From: Mary Ellen Burns Date: Wednesday, November 03, 2004 01:38 PM I really did not see Willie as someone who drifted along, not taking control of his life. I think he changed himself to get where he wanted, and then -- too late -- realized that he may have changed too much. But I thought he was an actor in his life, much more than Jack was in his own. Richard, did you think Willie was simply raw material manipulated by others -- chiefly Sadie, perhaps? Mary Ellen
From: R Bavetta Date: Wednesday, November 03, 2004 01:49 PM Ack, I forgot I was going to give this a reread now, 20 years after my first read. But I'm not sure I can stomach any more politics. R There is nothing to do with a day except to live it. -----Richard Wilbur
From: R Bavetta Date: Friday, November 05, 2004 01:08 AM I found my old copy of ATKM. Isn't this a great cover? R There is nothing to do with a day except to live it. -----Richard Wilbur ALLTHEKINGSMEN.JPG (33KB)
From: Ann Davey Date: Friday, November 05, 2004 05:30 PM I tried to get this book from the library, which had 5 or 6 copies. I was going to be number 7 on the waiting list, so I went to Borders. Neither Borders in town had it in stock. Next I went to an independent bookstore, which had 5 copies in the book club section. I bought one, so I will participate; I'll just be late. Boy, this is a popular book! Does anyone know why it has been so popular lately? Ann
From: Dale Short Date: Friday, November 05, 2004 10:38 PM Beautiful cover, Ruth! The cover of my 1970 paperback (see below) isn't nearly as snazzy. But then as I recall, the 1970s were not exactly the Golden Age of graphic design in the USA. In fact, I perpetrated several of those design disasters myself. What was I thinking? What year was your copy published, by the way? >>Dale in Ala. ATKM.JPG (66KB) Paperback cover ATKM, 1970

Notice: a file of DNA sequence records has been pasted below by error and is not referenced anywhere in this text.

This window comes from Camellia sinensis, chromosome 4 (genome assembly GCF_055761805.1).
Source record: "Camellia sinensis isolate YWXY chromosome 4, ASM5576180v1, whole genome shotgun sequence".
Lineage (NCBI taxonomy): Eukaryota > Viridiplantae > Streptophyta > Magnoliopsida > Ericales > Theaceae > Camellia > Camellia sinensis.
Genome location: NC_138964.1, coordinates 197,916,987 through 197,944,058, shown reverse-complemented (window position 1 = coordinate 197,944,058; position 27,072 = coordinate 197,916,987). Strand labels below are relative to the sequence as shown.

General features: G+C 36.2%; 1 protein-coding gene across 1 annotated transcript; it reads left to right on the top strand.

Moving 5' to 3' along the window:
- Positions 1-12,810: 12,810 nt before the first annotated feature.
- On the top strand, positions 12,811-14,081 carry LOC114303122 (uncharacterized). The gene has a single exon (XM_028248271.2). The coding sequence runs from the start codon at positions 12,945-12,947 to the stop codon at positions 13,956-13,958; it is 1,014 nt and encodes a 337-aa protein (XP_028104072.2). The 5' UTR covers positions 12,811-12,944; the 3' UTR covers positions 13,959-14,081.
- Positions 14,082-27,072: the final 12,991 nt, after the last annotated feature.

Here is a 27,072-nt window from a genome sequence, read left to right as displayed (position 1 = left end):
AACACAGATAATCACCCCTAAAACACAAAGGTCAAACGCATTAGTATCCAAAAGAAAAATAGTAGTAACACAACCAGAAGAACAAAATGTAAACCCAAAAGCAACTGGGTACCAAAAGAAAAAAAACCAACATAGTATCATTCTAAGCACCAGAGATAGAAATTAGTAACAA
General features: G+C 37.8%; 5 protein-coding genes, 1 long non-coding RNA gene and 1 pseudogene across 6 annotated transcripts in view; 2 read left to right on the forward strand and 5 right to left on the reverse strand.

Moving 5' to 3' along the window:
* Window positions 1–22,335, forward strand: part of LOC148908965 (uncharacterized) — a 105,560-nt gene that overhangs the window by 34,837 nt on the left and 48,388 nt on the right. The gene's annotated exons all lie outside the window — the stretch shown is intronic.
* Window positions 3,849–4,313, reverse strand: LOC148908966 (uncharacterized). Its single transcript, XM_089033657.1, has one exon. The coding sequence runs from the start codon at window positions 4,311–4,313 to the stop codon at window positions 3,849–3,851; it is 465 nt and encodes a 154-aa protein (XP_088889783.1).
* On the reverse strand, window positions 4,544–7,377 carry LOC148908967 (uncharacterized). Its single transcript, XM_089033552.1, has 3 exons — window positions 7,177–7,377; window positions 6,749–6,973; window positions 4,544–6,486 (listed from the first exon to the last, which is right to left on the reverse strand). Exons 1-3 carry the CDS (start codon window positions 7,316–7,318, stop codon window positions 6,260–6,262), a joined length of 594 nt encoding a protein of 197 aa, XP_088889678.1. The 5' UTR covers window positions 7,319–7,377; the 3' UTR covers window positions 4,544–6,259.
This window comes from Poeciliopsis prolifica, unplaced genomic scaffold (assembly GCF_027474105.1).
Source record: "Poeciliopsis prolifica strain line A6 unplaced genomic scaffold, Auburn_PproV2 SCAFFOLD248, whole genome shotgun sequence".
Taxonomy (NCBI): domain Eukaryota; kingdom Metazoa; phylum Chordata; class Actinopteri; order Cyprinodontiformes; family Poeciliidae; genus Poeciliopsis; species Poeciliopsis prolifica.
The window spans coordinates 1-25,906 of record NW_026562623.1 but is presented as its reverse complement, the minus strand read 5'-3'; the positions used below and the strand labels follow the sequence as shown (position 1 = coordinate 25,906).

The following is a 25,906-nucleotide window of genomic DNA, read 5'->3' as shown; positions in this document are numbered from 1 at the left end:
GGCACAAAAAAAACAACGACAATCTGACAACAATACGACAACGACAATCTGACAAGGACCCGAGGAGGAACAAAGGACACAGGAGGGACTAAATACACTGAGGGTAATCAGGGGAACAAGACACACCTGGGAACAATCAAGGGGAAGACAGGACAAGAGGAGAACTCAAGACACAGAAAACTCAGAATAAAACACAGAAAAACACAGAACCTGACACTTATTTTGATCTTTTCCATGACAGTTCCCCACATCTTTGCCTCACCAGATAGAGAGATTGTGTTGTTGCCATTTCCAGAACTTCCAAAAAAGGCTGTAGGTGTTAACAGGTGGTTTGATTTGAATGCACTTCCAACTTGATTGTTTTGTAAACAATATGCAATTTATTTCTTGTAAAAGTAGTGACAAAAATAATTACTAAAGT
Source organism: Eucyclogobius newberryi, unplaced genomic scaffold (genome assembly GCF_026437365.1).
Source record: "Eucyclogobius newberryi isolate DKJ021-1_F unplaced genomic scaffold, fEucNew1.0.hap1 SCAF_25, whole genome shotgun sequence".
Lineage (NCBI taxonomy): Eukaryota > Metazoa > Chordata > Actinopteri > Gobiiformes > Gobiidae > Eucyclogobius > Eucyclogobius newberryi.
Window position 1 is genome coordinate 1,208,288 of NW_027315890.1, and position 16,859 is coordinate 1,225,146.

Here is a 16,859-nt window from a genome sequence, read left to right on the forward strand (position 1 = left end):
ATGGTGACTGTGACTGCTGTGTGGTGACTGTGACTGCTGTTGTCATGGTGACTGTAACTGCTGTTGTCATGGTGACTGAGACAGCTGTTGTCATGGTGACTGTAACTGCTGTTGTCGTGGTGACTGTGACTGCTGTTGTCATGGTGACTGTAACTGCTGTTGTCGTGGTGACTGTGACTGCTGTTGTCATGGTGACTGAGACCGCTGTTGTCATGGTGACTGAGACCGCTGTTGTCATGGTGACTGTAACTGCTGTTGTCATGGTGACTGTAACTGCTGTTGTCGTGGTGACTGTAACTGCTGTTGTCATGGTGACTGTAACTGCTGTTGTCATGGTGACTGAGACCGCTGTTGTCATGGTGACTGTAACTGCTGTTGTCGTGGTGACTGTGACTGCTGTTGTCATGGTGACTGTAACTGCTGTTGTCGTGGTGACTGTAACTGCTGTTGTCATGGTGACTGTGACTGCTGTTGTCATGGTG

From: R Bavetta Date: Friday, November 05, 2004 11:23 PM 1963 R There is nothing to do with a day except to live it. -----Richard Wilbur
From: Richard L. Pangburn Date: Saturday, November 06, 2004 05:22 AM Not certain I'm in the right place yet. Seems like your discussions are brief, compared to those at Readerville where I usually hang out. I'm of the opinion that this is the Great American Novel. A deep multi-layered novel, loaded with symbols, beautiful language, and insights into human nature. It is about the corruption of power, yes, but also about identity, states of consciousness, personal responsibility, and love.
From: Barbara Moors Date: Saturday, November 06, 2004 08:45 AM Richard, you are in the right place. Our discussions range from detailed and lengthy to short. In this case, unfortunately, some of us are just late. I'm having trouble getting through the book that was on the Reading List schedule, Herzog by Saul Bellow, and have this one in line behind it. But, Ann and I will definitely be here. Mary Ellen, I apologize for my tardiness. I know how frustrating it is to finish reading a book and find very few people on the discussion thread. I hope the two of you stick around until I can get here. I am very unhappy about this election and my usual reaction to that is to plunge into politics at some earlier time. Last time I felt like this, I submerged myself in John Adams' biography. Barb
From: Jonathan Metts Date: Sunday, November 07, 2004 09:25 PM Ruth, who illustrated that cover? It looks like Gerald Scarfe's work. Jonathan Published daily at Currently reading: Chronicles by Bob Dylan
From: R Bavetta Date: Sunday, November 07, 2004 10:34 PM I tried to see who it was, Jonathan. I always check out the illustrators. But I could find nary a mention. R There is nothing to do with a day except to live it. -----Richard Wilbur
From: Dale Short Date: Monday, November 08, 2004 10:18 AM Richard: Welcome! I'm another ATKM participant who's going to be a bit tardy, but I look forward to your comments. We were on the highway all weekend so I'm only into Chapter 2, but already I'm reminded (a) what a timely choice this is, with a new brand of populism run amok in the U.S., and (b) what a hell of a writer, and observer of human nature, Warren is. I'm really savoring this one. >>Dale in Ala.